By Anne Peters
The Mr. Prospector sire line has been an American institution since his first runners hit the races in 1978. While his family tree flourished and evolved through many different sons such as Fappiano, Forty Niner, Machiavellian, and Smart Strike, those descending from his son Gone West have remained relatively true to Mr. Prospector’s gift of brilliant speed. Another generation down the line, Gone West’s grandson Quality Road just earned the title of leading freshman sire of 2014, and another grandson, Munnings , finished in fourth place.
Gone West was foaled in 1984 at Dr. William O. Reed’s Mare Haven Farm (now Casa Farm) near Lexington. Reed had shifted his operation from Florida a few years earlier, and included in that move was his prized mare Tamerett, a daughter of Tim Tam whose Florida-bred foals included stakes winners Tamtent, Tentam, Terete, and Known Fact, the latter winner of the 1980 Two Thousand Guineas (Eng-I). Tamerett’s first foal at the Kentucky farm was Secrettame (1978), a nearly flawless, elegant chestnut filly by Secretariat.
Secrettame sold as a yearling for $400,000 to Dr. Jose Sahagun of Venezuela who was establishing Villa Blanca Farm in Kentucky. Unraced at 2, Secrettame was second in the Gazelle Handicap (gr. II) at 3. At 4 she was run through the Fasig-Tipton Kentucky select fall mixed sale in the Villa Blanca dispersal, bringing $1.15 million from Reed, who was keen to get the daughter of Tamerett back as a broodmare. Secrettame continued to race in the name of Reed’s wife, Audrey, and at 5, won a division of the Shirley Jones Handicap at Gulfstream Park. Later that spring she was shipped to Kentucky and bred to Mr. Prospector.
Secrettame dropped a handsome bay colt in 1984 at Mare Haven, and he sold the next year at the Keeneland July yearling sale for $1.9 million to James and Alice Mills’ Hickory Tree Stable. Named Gone West, he was a winner at 2, and at 3 faced a strong crop led by the juvenile champion male Capote, the classy Gulch, and the ultimate division champion Alysheba.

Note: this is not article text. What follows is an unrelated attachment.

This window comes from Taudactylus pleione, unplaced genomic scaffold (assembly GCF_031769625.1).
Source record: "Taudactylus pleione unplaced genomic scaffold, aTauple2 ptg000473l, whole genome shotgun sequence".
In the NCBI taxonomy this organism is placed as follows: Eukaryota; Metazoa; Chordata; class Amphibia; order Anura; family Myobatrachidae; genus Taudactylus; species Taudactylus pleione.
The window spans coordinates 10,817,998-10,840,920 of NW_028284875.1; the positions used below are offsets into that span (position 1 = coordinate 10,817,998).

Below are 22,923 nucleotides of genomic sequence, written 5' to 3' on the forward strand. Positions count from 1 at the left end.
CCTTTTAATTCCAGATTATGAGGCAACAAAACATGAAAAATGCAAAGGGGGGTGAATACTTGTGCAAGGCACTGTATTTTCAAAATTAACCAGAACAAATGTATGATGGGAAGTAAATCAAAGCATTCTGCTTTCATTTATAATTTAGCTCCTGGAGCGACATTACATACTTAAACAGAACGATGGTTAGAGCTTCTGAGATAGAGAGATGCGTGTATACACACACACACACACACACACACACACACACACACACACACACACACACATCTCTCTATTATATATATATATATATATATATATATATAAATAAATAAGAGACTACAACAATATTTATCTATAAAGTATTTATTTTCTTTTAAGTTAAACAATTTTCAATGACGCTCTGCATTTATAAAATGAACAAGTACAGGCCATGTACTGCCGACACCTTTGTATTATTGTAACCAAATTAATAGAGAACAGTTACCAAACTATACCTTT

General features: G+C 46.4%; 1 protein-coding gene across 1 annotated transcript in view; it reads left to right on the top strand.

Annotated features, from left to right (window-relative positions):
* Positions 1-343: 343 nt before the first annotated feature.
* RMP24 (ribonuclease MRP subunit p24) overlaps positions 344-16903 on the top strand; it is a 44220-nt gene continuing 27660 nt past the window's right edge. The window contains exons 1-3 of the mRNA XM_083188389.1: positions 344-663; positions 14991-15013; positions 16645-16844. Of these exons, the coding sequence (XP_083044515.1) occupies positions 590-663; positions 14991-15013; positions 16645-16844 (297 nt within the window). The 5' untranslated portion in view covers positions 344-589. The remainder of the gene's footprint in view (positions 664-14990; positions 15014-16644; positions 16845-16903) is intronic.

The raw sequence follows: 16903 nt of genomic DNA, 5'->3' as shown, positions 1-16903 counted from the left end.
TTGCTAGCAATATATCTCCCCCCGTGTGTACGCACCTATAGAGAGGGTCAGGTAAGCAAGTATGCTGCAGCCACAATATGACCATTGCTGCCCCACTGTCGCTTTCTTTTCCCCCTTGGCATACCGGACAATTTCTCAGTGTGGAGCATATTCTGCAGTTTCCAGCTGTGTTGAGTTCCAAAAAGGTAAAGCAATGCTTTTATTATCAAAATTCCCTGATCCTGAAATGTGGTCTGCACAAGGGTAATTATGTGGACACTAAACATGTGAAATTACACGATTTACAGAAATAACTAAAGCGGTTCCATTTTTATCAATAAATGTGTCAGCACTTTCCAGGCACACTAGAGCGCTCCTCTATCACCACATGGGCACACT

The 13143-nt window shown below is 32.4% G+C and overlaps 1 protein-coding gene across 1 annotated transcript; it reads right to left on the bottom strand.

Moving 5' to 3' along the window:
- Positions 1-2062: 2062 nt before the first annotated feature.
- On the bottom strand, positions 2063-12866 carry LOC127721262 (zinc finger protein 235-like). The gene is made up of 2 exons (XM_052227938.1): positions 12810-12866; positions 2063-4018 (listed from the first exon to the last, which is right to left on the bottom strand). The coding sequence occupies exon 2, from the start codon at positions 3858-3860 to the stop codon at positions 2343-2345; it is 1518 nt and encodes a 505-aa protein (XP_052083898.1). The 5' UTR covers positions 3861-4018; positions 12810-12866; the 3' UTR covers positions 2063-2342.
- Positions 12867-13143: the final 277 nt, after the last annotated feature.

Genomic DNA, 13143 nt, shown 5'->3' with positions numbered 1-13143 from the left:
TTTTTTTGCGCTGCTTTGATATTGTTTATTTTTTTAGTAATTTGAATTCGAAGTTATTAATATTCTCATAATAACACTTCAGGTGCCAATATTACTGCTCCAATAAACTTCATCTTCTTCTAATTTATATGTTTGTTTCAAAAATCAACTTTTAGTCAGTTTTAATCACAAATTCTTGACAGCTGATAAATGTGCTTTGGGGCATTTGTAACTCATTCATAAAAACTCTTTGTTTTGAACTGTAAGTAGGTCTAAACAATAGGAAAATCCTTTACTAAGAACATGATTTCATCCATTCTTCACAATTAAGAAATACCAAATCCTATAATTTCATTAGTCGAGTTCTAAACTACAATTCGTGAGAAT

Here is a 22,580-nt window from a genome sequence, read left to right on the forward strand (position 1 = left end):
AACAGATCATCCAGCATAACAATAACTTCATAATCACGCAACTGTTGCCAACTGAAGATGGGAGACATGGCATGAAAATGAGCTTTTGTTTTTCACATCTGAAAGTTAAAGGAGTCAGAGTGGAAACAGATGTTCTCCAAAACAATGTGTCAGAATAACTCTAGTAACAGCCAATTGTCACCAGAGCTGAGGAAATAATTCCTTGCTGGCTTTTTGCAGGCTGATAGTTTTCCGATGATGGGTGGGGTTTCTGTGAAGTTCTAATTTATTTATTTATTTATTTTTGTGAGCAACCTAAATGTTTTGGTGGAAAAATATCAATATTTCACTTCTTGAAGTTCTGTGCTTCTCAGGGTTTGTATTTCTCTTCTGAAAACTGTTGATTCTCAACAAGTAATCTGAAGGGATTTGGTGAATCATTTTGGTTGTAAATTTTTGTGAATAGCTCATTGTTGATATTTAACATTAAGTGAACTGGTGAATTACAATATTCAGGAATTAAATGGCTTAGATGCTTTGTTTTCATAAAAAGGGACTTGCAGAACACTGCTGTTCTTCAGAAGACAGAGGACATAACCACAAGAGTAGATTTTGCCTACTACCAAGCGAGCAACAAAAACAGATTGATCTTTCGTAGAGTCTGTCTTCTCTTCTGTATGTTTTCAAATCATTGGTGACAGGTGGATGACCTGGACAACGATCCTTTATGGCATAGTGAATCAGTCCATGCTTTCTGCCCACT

Prepping in Florida, Gone West won a pair of allowance races, was second in the Hutcheson Stakes (gr. III), then third in the Fountain of Youth Stakes (gr. II). In New York, he won the Gotham Stakes (gr. II) beating both Capote and Gulch, then lost the Wood Memorial Stakes (gr. I) by a head to Gulch. Kept in New York, he won the Withers Stakes (gr. II), was second to Leo Castelli in the Peter Pan Stakes (gr. II), then ran sixth in the Belmont Stakes (gr. I), won by Bet Twice.
Plucky Gone West bounced back in the Dwyer Stakes (gr. I) winning by 12 1/2 lengths, proving that he could stay nine furlongs. He finished the season with unplaced efforts in the Whitney Handicap (gr. I), Woodward Stakes (gr. I), and Vosburgh Stakes (gr. I). Gone West retired with a reputation as a serious runner between a mile and 1 1/8 miles, and with his exquisite pedigree, entered stud at Mill Ridge Farm in Kentucky in 1988.
From 22 crops and 1,263 foals, Gone West sired 101 stakes winners, an exceptional 8%, and although they leaned toward a miler’s profile, covered a range of aptitudes represented by European champion juvenile Zafonic, 6-year-old champion sprinter Speightstown , two-time Breeders’ Cup Mile (gr. IT) winner Da Hoss, to 1 1/2-mile winners Commendable (Belmont Stakes) and Johar (John Deere Breeders’ Cup Turf, gr. IT).
Gone West passed on his distinctive body type, a medium-sized horse built along speed lines with terrific quality, a broad chest, great shoulder, and powerful hindquarter. He had a neat, chiseled expressive head, with a big jowl and broad forehead. He was pensioned in May 2009 and died the following September after colic surgery at the age of 25.
Gone West has been a generous sire of sires. His world-record-setting son Elusive Quality has sired Smarty Jones , Raven's Pass, and Quality Road. Speightstown is now one of the premier stallions in the land and has several young sons at stud including Munnings. Zafonic and his brother Zamindar were both top sires in Europe. Grand Slam was a longtime success. Mr. Greeley was popular, as was his son El Corredor, and Horse Greeley is now stepping up. Western Winter was a top sire in South Africa. Proud Citizen sired a pair of Kentucky Oaks (gr. I) winners. Istan, one of his youngest sons at stud, is starting to look useful.
Gone West’s daughters are jewels in the breeding shed as well and have produced at least 125 stakes winners including group/grade I winners Motivator, Union Rags , Leading Light, Awesome Feather, Game Face, Healthy Addiction, Violence , and Brilliant Speed.
He may be gone, but certainly he is not forgotten.